Free-Speech Paranoia

In the Right

When you are losing a public debate, nothing breathes new life into your cause like accusing your critics of suppressing free speech.

Consider Harvard’s illustrious English department, which offered the Morris Gray Lectureship to Tom Paulin, a poet who has said that Brooklyn-born Jews who move to Israeli settlements should be shot dead and who refers to the “Zionist S.S.” in one of his poems. Having come under fire for its choice, the department cancelled Paulin’s invitation.

Three days of angry letters to the editor and accusations of censorship later, the department had a change of heart and re-invited Paulin. Why? As Marquand Professor of English Peter Sacks told The Boston Globe, “Free speech was a principle that needed upholding here. This was a clear affirmation that the department stood strongly by the First Amendment.”

But talking about the controversy as though it were about free speech misses the mark. The question whether Paulin has the right to speak here is very different from the question whether he should speak here. Similarly, the question whether the English department has the right to invite him is very different from the question whether it should invite him.


It would make sense to talk about rights if Harvard’s administration had overturned the invitation, or set down regulations on what Paulin may say when he comes. The right to free speech protects people from being silenced by official power. Harvard Law School, for example, is tossing around the idea of a campus speech code, and free speech activists would find an excellent cause for themselves by taking a stroll north of the Science Center.

But they will not find one at the College. The criticism of Paulin’s invitation was that, given the kinds of things he says, the English department shouldn’t have invited him—not that it didn’t have the right to do so, or that the University should step into the fray. Moreover, the English department chose of its own accord to un-invite Paulin and then to re-invite him. If public criticism had anything to do with these decisions, that says more about the department’s lack of backbone than about any real limitations on free speech.


At about this point, unsympathetic readers will make the infamous “chilling effect” argument, according to which such criticism as was directed at the department makes people throughout Harvard reluctant to express controversial views. The most infamous chiller is none other than Harvard’s president. We were chilled, people tell us, when Big Bad Larry expressed concern over anti-Semitism at elite universities earlier this year. And, while leaving the final decision up to the English department, Summers is said to have objected to Paulin’s selection in private conversations with faculty, who supposedly found these conversations downright frigid.

But what the chilling-effect argument really amounts to is the following claim: “Even though I face no official repercussions for speaking my mind, I’ll keep silent because certain people, some of them important and influential, criticize what I say.” That, my friends, is the price of free speech. Your right doesn’t prevent my criticizing what you say when I think it’s wrong, or telling you that you shouldn’t have said it; and it doesn’t require me to happily accept as an answer to the question “why did you say that?” the words of a rebellious teenager: “because I can.”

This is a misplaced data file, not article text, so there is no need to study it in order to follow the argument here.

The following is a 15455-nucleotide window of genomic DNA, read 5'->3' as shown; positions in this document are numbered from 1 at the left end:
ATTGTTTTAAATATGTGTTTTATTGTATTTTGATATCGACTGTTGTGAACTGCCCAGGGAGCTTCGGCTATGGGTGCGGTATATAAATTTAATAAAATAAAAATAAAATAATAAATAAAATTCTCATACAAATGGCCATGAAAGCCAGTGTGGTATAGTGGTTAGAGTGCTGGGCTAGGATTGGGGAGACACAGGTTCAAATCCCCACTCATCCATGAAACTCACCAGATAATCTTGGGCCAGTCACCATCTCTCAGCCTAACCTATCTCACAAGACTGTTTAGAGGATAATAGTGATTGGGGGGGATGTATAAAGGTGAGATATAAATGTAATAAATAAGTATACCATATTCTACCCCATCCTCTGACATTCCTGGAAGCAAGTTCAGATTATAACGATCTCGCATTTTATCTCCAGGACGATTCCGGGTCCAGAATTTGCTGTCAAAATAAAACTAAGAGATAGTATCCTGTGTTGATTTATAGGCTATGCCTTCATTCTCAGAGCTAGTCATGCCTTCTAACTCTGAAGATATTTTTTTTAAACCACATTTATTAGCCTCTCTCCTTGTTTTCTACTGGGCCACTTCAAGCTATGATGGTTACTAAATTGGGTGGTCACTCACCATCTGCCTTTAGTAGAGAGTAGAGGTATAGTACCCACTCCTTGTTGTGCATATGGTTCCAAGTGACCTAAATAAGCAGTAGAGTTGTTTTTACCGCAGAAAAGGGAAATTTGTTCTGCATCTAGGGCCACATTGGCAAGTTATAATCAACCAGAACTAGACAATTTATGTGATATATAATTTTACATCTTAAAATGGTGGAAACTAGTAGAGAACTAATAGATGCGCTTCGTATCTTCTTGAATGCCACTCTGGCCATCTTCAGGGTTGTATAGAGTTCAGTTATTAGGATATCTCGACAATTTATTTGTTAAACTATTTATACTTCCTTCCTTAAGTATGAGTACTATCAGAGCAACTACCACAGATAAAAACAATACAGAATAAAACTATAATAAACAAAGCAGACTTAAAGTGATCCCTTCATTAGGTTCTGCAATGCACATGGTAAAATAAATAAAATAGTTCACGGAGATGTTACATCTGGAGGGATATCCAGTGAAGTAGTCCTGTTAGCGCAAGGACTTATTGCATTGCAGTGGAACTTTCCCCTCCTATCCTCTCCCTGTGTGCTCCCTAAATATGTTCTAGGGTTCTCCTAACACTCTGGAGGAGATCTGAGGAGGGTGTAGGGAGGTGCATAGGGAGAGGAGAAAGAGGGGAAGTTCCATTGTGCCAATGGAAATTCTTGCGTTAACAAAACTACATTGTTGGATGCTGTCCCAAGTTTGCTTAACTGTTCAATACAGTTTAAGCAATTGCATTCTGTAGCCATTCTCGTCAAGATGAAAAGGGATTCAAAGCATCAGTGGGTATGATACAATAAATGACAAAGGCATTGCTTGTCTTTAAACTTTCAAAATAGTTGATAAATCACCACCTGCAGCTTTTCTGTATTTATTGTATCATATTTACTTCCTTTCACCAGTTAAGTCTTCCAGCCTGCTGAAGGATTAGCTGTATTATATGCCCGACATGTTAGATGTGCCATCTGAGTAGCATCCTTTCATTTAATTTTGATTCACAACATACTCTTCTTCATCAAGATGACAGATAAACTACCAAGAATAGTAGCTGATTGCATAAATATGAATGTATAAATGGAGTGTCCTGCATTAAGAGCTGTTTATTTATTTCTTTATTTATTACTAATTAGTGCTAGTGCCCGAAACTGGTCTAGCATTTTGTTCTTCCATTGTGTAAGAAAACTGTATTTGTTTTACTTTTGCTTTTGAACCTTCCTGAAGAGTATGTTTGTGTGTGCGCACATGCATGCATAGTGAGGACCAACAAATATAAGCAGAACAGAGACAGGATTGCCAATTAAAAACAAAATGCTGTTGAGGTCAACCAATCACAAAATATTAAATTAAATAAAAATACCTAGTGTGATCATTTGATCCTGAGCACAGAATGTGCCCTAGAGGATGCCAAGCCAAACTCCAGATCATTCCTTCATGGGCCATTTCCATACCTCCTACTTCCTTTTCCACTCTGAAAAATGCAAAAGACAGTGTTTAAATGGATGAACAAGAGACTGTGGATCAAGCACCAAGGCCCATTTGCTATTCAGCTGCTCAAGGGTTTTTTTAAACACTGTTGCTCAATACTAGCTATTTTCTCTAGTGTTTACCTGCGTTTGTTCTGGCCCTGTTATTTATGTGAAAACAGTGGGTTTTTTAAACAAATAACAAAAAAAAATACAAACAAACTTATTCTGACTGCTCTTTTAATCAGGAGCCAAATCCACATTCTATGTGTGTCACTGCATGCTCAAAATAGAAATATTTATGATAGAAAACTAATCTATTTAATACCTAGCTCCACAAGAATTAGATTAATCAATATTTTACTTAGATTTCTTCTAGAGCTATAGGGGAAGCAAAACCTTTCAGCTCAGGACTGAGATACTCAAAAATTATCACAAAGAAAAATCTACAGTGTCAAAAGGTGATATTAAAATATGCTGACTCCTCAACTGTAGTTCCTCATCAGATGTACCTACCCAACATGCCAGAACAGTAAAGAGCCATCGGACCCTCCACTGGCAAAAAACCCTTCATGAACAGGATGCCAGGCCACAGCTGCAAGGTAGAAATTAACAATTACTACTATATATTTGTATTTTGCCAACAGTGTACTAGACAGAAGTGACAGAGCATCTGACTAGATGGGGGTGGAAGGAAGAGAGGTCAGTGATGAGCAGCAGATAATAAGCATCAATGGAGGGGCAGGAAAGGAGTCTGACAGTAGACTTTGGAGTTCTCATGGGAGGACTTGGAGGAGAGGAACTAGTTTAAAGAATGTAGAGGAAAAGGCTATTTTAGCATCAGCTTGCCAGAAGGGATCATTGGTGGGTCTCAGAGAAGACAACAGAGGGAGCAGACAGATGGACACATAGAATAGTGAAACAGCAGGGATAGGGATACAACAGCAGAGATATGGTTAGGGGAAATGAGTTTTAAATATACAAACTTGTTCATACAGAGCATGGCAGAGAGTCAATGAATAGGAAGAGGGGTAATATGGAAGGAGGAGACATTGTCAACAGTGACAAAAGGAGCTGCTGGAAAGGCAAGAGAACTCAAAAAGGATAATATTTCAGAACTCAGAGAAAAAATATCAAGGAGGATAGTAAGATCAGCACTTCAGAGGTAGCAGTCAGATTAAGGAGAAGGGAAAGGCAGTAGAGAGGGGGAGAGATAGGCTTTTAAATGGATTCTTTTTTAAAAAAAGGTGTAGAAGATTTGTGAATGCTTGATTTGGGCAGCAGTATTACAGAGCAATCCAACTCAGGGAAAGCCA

Suppose I shout racist slogans in Harvard Square. Having spoken my mind freely, I will have scorn heaped upon me by those who are free to speak theirs: I will be chilled. This is a triumph of free expression. If, on the other hand, criticism is not warranted—and Paulin’s defenders say it is not, claiming his remarks were taken out of context—the appropriate response is not “how dare you criticize me,” but “here’s why your criticism is wrong.”

In any case, people are surprisingly resistant to the chilling effect. Isn’t it interesting that those who are susceptible to getting chilled always manage to speak their minds anyway? So it is that Professor of Psychology Patrick Cavanagh, who signed the anti-Israeli divestment petition that Summers criticized earlier this year, can write a letter to The Crimson about the Paulin flap and tell “Ayatollah Summers” that his “bigotry is showing.” Those do not sound like the words of a chilled man. Nor does Paulin seem to have suffered much hypothermia, as his friends report that he will likely accept the English department’s latest invitation and come to Harvard next spring (assuming that the number of department reversals between now and then is even, not odd).

As far as the department is concerned, it’s a bit disingenuous for English professors to talk as though they were guided in their deliberations by a deep concern over free speech. If un-inviting Paulin really compromised the department’s commitment to the First Amendment, why couldn’t this smart group of Harvard professors see so until after being attacked for revoking the invitation? That may not be a fair criticism of the entire faculty, as the group that un-invited Paulin was, according to The Crimson, smaller than the group that re-invited him. But the professors who were involved in and supported both decisions manifestly lack any semblance of a spine.

The department is free to invite whomever it wishes to lecture in its name. To the extent that its decision is motivated by principle, it should stick to its guns—just as the rest of us should stick to ours when we think its principles are wrong. But when it gets rightly criticized for a dumb decision, and then follows up on that dumb decision with two cowardly ones, let’s not kid ourselves with all this banter about free speech.

Jason L. Steorts ’01-’03 is a philosophy concentrator in Dunster House. His column appears on alternate Mondays.